Robin Thicke wants his baby back, and he's not thinking ribs. The singer dedicates his seventh album, Paula, to his estranged wife. But is it all too much?
1. Before we get to the music, Robin really dropped the ball on the album cover. The album is called Paula. But the cover photo is Robin looking pensive? No. The cover photo was supposed to be an old-school picture of Robin and Paula together back in high school. Or a baby picture of Paula. Or one of their wedding photos or something. The album borders on obsessively creepy—why not go all out on the cover?
2. In case you’re wondering: He starts officially begging 55 seconds into the album. (On ‘You’re My Fantasy’)
3. In case you’re wondering, part two: The most pathetic lyric on the album is as follows: "Turn the porch light on/At least open the doggie door/Throw an old friend a bone.” (from “Lock The Door”)
4. Robin Thicke’s voice is a full octave (or two) lower on this album than his earlier music. And there’s a rawness that seems overt and purposeful. On several tracks, he sounds like he’s hungover, smoking an unfiltered Newport and nursing a severe case of strep throat.
5. Robin owes a huge debt to three women: Kimberly Johnson-Breaux, Alex Isley, (yes, from that Isley family) and Angie Fisher. These three handle all background vocals on the album and they are the glue that holds this project together. Whether Robin’s doing blues, jazz, soul or pop, these three songbirds tweak their whoo-hoos and baby-babys perfectly. Someone needs to bring all three of these women center stage—now.
6. This album is similar in tone and scope to Usher’s 2004 opus, Confessions. Fun Fact: a pre-fame Robin Thicke wrote “Can You Handle It” for the Confessions album. Funner fact: There’s an interlude on the song with a woman’s voice speaking—it’s Robin’s then-girlfriend, a pre-fame Paula Patton.
7. On songs like “Tippy Toes,” “Living in New York City” and “Time of Your Life,” Robin’s mimicry of other artists is so on point that it actually becomes a distraction. On this album, he doesn’t reference Marvin Gaye as much as he did on "Blurred Lines." This time around, it’s more Frank Sinatra, James Brown and even hints of early Elvis Presley. All artists borrow from each other. But you have to find that balance between mimicry, homage and your own sound. Robin Thicke often brings to mind Jamie Foxx’s portrayal of Ray Charles. It didn’t showcase Jamie’s talent as a vocalist. It was more of just a spot-on impersonation.
8. "Love Can Grow Back" is one of several tracks with tinges of gospel music—but also unabashedly sexy. Sexy gospel. There’s something wrong with that concept. But somehow, it works.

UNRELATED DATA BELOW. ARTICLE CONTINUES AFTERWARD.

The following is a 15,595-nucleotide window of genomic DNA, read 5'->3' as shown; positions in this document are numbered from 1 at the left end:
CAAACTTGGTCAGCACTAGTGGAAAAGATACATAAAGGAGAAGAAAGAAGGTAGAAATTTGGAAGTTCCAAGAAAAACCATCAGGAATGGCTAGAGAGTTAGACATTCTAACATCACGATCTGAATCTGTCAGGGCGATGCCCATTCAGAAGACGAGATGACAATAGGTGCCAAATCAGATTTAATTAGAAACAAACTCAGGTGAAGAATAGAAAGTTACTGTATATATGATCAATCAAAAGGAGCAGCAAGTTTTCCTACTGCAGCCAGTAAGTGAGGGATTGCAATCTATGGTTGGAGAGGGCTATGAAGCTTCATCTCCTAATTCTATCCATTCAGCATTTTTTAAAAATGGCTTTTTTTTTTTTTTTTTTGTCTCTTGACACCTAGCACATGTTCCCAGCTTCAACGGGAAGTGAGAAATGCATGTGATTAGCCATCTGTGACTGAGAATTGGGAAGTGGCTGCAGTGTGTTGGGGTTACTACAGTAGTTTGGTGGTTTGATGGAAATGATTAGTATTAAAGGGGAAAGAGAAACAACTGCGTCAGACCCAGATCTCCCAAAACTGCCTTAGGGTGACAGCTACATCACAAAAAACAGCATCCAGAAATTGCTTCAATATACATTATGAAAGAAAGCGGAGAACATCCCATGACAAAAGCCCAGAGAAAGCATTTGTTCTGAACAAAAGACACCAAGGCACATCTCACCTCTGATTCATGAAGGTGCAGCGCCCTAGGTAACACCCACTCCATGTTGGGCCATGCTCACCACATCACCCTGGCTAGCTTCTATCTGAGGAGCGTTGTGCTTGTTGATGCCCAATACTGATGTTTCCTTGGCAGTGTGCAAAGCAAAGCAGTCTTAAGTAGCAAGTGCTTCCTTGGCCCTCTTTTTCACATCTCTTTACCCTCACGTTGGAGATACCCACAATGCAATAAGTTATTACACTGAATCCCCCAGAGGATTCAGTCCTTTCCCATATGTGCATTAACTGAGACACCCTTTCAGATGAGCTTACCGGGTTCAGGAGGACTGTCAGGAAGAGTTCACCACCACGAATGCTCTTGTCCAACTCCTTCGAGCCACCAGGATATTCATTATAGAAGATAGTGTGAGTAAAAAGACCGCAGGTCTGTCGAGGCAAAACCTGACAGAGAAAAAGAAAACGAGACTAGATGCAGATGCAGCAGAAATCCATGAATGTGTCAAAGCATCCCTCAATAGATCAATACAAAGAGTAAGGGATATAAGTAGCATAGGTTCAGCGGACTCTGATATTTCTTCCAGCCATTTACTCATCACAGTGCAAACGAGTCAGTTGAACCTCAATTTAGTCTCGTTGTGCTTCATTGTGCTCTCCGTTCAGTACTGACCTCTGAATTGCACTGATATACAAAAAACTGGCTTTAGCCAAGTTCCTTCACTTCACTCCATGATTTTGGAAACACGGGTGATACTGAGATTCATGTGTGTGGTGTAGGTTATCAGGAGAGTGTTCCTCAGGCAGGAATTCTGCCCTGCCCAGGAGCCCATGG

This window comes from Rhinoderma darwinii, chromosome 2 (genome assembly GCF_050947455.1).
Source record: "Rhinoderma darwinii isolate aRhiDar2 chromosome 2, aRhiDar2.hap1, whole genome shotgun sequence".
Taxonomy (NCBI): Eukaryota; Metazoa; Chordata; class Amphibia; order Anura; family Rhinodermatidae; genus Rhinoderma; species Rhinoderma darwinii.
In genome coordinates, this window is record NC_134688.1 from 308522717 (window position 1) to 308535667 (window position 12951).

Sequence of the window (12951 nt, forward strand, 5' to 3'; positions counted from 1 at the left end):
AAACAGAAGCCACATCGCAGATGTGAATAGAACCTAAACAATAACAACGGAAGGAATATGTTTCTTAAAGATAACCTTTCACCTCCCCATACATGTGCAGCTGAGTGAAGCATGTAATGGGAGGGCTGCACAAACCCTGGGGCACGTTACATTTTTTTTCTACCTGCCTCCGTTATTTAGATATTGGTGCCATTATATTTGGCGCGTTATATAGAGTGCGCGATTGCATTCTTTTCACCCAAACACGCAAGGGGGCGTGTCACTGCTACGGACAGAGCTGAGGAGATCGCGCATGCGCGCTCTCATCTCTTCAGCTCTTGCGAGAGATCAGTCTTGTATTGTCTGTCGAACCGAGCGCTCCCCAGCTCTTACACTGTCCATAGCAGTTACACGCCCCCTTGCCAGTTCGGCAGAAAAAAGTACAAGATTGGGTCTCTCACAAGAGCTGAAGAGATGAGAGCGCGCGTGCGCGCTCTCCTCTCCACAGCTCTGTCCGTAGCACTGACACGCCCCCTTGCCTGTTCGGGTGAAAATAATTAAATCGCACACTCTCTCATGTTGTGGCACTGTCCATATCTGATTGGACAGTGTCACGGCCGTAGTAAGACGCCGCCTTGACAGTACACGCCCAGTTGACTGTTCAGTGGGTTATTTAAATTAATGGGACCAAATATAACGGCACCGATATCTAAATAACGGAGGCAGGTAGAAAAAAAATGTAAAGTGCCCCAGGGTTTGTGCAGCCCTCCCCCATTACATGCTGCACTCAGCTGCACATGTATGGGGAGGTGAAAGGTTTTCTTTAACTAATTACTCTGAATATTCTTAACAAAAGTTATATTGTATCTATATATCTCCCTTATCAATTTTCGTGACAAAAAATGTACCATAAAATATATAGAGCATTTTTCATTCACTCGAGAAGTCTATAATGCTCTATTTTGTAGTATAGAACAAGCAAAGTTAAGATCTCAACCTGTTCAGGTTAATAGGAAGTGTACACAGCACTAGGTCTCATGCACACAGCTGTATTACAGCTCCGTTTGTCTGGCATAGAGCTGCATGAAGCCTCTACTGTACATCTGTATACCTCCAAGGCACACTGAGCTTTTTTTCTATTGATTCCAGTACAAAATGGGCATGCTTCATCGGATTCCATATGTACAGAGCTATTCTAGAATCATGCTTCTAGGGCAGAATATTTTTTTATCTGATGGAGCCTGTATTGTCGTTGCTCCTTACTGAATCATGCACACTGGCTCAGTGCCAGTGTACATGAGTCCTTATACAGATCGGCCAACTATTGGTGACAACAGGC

9. Lyric that seems suspect given news reports that he hasn’t seen his wife in four months: We don’t know how this fairy tale ends/good thing we’ll always be best friends. (From "Time of Your Life")
10. The real-life drama behind this album threatens to overshadow the fact that Robin Thicke is an accomplished musician. Check the liner notes: He wrote every track, produced a few as well, and plays piano, bass and even drums on a few songs. This begging thing is part of his shtick but he’s no one-trick pony.
11. "Black Tar Cloud" is an album highlight. It’s a voyeur’s view of what coulda-mighta-shoulda went down when Robin and Paula’s relationship hit the skids for good. He talks about being chased by someone wielding golf clubs, his guitar being smashed, being called "a spoiled little rich kid," a faked attention-seeking suicide attempt and a cooling-off period that comes too late. If it did go down that way, it’s kind of icky that we now all know. But it makes for good music.
12. Robin’s being clowned for going so hard on this album to get his wife back, but musically Paula is a tour de force. Not a classic. But considering the narrowness of the subject matter, it will go down as one of his best albums. Critics are dismissing it because the subject matter is repetitive—and it is. But taken song by song, many of the compositions are masterful.
13. Ultimately, Robin spends way too much time on this album telling us (and Paula) how sorry he is. He should have veered from the concept just a time or two to let us know how fun it was to be a dirtbag. Things started to (publicly) fall apart when a photo surfaced of Robin Thicke and a mystery woman. The pic was innocent enough from the front. But the mirror behind them revealed Robin’s hand all up the girl’s butt. He should have done a song called "Mirrors." About how what you see from the front ain’t always what’s real. Robin, call me. I’ve got the first two verses already written. —Aliya S. King (@aliyasking)
Aliya S. King's is the author of two novels and three non-fiction books, including the New York Times Bestseller, "Keep The Faith," with recording artist Faith Evans. She had written for VIBE since 1998. Find her at aliyasking.com and @aliyasking.